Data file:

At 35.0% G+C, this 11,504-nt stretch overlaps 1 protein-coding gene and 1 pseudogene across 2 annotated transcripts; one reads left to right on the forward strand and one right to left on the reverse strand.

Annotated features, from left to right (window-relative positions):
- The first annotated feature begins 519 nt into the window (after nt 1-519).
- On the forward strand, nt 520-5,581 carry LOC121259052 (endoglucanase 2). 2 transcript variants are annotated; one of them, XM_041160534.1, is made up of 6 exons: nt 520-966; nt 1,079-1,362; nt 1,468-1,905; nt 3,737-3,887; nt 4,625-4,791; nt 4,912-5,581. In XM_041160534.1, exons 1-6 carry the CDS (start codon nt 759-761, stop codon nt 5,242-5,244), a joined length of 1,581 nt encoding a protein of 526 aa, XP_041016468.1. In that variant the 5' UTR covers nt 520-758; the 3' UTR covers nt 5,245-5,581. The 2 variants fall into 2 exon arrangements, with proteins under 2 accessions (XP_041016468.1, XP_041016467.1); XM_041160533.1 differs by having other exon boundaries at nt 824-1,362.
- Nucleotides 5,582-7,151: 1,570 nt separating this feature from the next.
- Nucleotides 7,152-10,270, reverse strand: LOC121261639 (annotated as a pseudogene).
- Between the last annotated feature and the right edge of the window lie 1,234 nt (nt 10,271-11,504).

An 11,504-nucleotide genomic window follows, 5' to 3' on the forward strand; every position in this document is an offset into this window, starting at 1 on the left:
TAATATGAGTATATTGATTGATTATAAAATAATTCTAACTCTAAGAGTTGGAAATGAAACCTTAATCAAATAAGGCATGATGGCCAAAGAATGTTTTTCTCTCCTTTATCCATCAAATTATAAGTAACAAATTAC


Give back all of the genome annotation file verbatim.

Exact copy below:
At 35.0% G+C, this 11,504-nt stretch overlaps 1 protein-coding gene and 1 pseudogene across 2 annotated transcripts; one reads left to right on the forward strand and one right to left on the reverse strand.

Annotated features, from left to right (window-relative positions):
- The first annotated feature begins 519 nt into the window (after nt 1-519).
- On the forward strand, nt 520-5,581 carry LOC121259052 (endoglucanase 2). 2 transcript variants are annotated; one of them, XM_041160534.1, is made up of 6 exons: nt 520-966; nt 1,079-1,362; nt 1,468-1,905; nt 3,737-3,887; nt 4,625-4,791; nt 4,912-5,581. In XM_041160534.1, exons 1-6 carry the CDS (start codon nt 759-761, stop codon nt 5,242-5,244), a joined length of 1,581 nt encoding a protein of 526 aa, XP_041016468.1. In that variant the 5' UTR covers nt 520-758; the 3' UTR covers nt 5,245-5,581. The 2 variants fall into 2 exon arrangements, with proteins under 2 accessions (XP_041016468.1, XP_041016467.1); XM_041160533.1 differs by having other exon boundaries at nt 824-1,362.
- Nucleotides 5,582-7,151: 1,570 nt separating this feature from the next.
- Nucleotides 7,152-10,270, reverse strand: LOC121261639 (annotated as a pseudogene).
- Between the last annotated feature and the right edge of the window lie 1,234 nt (nt 10,271-11,504).

An 11,504-nucleotide genomic window follows, 5' to 3' on the forward strand; every position in this document is an offset into this window, starting at 1 on the left:
TAATATGAGTATATTGATTGATTATAAAATAATTCTAACTCTAAGAGTTGGAAATGAAACCTTAATCAAATAAGGCATGATGGCCAAAGAATGTTTTTCTCTCCTTTATCCATCAAATTATAAGTAACAAATTAC